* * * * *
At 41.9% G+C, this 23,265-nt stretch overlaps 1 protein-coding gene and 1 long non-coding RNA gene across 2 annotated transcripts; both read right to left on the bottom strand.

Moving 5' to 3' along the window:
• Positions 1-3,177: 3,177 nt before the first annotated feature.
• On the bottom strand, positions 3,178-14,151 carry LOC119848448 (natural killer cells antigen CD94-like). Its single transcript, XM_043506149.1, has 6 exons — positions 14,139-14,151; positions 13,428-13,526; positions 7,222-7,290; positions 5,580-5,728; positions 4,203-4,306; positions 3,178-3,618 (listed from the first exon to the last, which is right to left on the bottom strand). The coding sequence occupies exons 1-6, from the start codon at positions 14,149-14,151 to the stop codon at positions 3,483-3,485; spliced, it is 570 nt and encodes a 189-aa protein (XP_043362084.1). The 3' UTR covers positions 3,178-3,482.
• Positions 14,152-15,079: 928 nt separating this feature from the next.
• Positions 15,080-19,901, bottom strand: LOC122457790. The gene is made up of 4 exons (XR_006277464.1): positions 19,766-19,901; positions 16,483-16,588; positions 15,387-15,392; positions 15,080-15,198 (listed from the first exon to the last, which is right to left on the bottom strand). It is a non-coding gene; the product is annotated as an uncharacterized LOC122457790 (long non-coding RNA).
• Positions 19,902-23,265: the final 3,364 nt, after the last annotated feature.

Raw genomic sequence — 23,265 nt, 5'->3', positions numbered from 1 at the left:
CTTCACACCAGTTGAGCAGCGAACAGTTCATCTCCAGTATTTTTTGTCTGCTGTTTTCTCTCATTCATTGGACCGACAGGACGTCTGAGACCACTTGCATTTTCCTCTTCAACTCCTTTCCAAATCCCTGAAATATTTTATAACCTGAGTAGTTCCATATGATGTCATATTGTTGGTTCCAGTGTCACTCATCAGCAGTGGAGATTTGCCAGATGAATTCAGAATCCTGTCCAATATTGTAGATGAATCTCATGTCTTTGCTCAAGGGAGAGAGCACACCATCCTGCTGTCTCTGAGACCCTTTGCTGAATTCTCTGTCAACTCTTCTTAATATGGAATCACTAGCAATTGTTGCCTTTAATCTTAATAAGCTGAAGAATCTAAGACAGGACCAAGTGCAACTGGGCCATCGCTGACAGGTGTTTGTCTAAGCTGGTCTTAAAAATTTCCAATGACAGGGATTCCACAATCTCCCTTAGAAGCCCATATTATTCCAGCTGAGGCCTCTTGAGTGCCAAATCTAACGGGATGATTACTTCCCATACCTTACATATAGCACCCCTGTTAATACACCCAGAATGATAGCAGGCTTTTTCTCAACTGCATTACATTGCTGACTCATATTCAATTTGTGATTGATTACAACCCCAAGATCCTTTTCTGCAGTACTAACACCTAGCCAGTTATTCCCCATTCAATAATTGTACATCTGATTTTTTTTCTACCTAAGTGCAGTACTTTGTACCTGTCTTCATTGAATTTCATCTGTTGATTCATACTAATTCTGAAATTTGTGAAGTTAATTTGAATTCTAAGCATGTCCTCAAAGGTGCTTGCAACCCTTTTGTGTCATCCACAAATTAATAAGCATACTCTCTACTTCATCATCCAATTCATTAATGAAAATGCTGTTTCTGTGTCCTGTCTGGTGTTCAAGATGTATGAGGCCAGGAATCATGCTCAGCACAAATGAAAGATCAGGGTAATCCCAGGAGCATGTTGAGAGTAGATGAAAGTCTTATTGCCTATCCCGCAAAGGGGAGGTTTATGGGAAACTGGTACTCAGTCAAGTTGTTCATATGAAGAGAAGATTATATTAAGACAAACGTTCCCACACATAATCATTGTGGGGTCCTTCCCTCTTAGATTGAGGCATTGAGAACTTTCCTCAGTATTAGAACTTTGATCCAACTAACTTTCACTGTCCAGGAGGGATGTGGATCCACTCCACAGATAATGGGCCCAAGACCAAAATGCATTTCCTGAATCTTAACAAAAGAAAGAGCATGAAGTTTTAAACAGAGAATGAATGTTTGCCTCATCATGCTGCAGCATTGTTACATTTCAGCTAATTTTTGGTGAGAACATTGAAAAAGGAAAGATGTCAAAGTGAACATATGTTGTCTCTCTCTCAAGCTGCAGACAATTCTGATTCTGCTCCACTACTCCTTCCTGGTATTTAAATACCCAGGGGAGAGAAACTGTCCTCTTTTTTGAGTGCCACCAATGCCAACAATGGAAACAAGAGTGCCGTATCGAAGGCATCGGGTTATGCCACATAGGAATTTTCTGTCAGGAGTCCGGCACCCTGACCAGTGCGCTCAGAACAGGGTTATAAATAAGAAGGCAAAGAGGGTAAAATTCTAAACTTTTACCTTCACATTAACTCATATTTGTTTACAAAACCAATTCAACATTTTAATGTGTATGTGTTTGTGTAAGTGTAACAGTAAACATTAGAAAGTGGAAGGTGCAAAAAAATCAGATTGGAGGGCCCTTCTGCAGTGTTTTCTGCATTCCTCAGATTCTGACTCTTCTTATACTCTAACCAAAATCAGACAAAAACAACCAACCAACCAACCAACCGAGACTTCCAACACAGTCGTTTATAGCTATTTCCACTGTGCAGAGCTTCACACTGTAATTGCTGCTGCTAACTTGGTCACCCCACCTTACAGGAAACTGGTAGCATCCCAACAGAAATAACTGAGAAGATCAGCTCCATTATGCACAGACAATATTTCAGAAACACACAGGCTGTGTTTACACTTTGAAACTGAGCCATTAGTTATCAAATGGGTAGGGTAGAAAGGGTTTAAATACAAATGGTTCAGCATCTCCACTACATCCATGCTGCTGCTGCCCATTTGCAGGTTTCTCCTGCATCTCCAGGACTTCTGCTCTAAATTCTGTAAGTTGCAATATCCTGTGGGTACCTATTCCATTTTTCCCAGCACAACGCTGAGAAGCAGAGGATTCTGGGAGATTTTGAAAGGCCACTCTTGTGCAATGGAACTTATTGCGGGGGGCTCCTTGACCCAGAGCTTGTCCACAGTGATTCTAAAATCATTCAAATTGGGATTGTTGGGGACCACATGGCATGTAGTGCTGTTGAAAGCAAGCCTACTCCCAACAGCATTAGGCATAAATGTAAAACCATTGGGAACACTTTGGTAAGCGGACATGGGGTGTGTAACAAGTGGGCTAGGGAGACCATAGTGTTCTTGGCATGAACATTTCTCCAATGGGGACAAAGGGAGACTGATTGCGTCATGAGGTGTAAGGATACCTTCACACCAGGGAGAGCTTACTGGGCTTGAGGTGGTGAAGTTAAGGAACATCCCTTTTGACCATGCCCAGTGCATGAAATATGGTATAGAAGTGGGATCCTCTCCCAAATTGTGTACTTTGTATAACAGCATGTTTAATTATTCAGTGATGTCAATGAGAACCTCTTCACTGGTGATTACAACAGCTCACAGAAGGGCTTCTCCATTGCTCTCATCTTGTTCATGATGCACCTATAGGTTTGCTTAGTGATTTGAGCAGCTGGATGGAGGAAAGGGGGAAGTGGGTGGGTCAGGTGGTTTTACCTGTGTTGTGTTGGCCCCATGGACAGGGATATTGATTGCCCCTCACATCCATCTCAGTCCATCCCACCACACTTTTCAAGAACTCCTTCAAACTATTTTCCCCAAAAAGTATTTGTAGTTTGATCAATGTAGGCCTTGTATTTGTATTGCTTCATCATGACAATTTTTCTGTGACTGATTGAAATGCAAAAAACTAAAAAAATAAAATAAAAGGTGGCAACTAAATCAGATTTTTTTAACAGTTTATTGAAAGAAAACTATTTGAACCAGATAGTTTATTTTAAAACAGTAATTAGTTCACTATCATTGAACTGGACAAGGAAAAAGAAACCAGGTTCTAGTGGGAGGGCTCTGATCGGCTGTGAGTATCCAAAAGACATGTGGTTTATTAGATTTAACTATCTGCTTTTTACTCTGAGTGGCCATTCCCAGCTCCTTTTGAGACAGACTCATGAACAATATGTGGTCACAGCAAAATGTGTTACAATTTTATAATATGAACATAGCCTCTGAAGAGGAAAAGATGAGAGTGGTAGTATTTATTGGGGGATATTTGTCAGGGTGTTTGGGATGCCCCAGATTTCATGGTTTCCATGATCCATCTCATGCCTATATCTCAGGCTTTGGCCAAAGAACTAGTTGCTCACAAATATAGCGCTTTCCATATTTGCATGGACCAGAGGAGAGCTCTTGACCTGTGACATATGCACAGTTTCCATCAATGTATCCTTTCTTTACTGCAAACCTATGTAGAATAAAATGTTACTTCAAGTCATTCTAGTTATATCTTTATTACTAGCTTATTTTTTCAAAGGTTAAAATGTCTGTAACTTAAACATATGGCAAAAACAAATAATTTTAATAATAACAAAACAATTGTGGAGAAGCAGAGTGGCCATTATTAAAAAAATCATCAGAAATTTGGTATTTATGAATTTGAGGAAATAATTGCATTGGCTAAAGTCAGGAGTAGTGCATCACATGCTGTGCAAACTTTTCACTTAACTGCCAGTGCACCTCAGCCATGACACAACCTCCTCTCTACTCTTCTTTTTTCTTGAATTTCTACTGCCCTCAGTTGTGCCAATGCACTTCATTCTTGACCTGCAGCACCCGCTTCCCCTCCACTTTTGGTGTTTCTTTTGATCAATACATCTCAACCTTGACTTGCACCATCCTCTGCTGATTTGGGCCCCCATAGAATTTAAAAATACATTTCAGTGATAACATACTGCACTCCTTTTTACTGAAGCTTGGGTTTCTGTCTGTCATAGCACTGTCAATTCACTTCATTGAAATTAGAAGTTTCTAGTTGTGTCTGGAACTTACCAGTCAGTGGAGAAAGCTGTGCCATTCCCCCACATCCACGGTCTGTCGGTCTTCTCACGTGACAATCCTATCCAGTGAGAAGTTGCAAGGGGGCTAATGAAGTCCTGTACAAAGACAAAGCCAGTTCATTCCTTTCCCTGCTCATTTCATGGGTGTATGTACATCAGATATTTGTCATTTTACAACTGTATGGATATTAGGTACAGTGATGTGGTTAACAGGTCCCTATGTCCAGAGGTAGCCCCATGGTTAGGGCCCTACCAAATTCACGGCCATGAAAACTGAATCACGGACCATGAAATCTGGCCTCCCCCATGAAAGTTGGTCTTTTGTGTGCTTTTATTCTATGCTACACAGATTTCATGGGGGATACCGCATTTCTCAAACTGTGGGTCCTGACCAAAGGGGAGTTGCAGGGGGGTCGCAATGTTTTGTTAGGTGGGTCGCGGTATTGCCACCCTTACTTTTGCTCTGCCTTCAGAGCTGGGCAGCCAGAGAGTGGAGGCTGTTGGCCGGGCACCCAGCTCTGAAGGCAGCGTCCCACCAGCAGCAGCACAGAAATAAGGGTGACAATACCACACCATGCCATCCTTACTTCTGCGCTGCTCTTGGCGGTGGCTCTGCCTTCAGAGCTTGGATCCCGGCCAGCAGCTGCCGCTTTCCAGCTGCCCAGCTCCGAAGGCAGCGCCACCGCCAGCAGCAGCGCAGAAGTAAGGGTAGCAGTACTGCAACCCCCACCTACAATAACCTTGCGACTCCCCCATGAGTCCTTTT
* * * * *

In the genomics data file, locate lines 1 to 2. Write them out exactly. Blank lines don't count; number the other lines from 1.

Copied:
At 41.9% G+C, this 23,265-nt stretch overlaps 1 protein-coding gene and 1 long non-coding RNA gene across 2 annotated transcripts; both read right to left on the bottom strand.

Moving 5' to 3' along the window: